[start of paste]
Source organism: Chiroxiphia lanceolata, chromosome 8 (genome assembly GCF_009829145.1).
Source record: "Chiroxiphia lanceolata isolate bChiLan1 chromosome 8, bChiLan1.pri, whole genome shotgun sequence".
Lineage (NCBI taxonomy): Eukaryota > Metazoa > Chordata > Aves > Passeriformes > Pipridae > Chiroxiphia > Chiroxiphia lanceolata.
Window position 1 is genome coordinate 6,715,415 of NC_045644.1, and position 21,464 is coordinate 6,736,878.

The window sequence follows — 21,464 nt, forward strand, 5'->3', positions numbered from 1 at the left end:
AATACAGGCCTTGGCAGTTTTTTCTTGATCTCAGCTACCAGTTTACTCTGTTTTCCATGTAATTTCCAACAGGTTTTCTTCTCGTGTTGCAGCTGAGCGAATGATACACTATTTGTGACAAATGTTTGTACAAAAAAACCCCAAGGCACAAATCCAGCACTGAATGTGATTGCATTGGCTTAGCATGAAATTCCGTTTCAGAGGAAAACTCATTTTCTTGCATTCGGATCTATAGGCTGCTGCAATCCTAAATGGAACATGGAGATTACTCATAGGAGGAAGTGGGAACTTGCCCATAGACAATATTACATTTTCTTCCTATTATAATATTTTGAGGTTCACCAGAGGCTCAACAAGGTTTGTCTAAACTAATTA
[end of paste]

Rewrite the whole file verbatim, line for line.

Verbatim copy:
Source organism: Chiroxiphia lanceolata, chromosome 8 (genome assembly GCF_009829145.1).
Source record: "Chiroxiphia lanceolata isolate bChiLan1 chromosome 8, bChiLan1.pri, whole genome shotgun sequence".
Lineage (NCBI taxonomy): Eukaryota > Metazoa > Chordata > Aves > Passeriformes > Pipridae > Chiroxiphia > Chiroxiphia lanceolata.
Window position 1 is genome coordinate 6,715,415 of NC_045644.1, and position 21,464 is coordinate 6,736,878.

The window sequence follows — 21,464 nt, forward strand, 5'->3', positions numbered from 1 at the left end:
AATACAGGCCTTGGCAGTTTTTTCTTGATCTCAGCTACCAGTTTACTCTGTTTTCCATGTAATTTCCAACAGGTTTTCTTCTCGTGTTGCAGCTGAGCGAATGATACACTATTTGTGACAAATGTTTGTACAAAAAAACCCCAAGGCACAAATCCAGCACTGAATGTGATTGCATTGGCTTAGCATGAAATTCCGTTTCAGAGGAAAACTCATTTTCTTGCATTCGGATCTATAGGCTGCTGCAATCCTAAATGGAACATGGAGATTACTCATAGGAGGAAGTGGGAACTTGCCCATAGACAATATTACATTTTCTTCCTATTATAATATTTTGAGGTTCACCAGAGGCTCAACAAGGTTTGTCTAAACTAATTA